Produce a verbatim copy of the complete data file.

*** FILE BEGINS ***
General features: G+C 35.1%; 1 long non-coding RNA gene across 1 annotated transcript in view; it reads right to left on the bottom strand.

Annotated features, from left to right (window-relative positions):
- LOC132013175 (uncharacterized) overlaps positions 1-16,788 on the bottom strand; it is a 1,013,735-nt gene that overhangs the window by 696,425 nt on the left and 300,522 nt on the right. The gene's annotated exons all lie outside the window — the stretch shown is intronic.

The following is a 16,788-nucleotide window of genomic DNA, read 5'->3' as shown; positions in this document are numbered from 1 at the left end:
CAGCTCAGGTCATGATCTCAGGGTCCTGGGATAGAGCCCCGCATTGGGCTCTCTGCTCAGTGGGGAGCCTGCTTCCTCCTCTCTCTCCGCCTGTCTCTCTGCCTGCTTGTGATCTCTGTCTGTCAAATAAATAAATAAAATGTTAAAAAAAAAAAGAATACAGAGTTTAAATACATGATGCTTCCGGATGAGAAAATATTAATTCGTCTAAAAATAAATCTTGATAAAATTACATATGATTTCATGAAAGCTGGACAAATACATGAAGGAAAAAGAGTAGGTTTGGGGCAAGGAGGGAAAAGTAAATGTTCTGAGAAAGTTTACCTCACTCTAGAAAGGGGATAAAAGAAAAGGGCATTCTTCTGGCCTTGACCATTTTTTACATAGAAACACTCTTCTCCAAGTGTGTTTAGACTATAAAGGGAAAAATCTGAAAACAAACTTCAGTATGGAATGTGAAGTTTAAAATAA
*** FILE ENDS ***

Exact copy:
General features: G+C 35.1%; 1 long non-coding RNA gene across 1 annotated transcript in view; it reads right to left on the bottom strand.

Annotated features, from left to right (window-relative positions):
- LOC132013175 (uncharacterized) overlaps positions 1-16,788 on the bottom strand; it is a 1,013,735-nt gene that overhangs the window by 696,425 nt on the left and 300,522 nt on the right. The gene's annotated exons all lie outside the window — the stretch shown is intronic.

The following is a 16,788-nucleotide window of genomic DNA, read 5'->3' as shown; positions in this document are numbered from 1 at the left end:
CAGCTCAGGTCATGATCTCAGGGTCCTGGGATAGAGCCCCGCATTGGGCTCTCTGCTCAGTGGGGAGCCTGCTTCCTCCTCTCTCTCCGCCTGTCTCTCTGCCTGCTTGTGATCTCTGTCTGTCAAATAAATAAATAAAATGTTAAAAAAAAAAAGAATACAGAGTTTAAATACATGATGCTTCCGGATGAGAAAATATTAATTCGTCTAAAAATAAATCTTGATAAAATTACATATGATTTCATGAAAGCTGGACAAATACATGAAGGAAAAAGAGTAGGTTTGGGGCAAGGAGGGAAAAGTAAATGTTCTGAGAAAGTTTACCTCACTCTAGAAAGGGGATAAAAGAAAAGGGCATTCTTCTGGCCTTGACCATTTTTTACATAGAAACACTCTTCTCCAAGTGTGTTTAGACTATAAAGGGAAAAATCTGAAAACAAACTTCAGTATGGAATGTGAAGTTTAAAATAA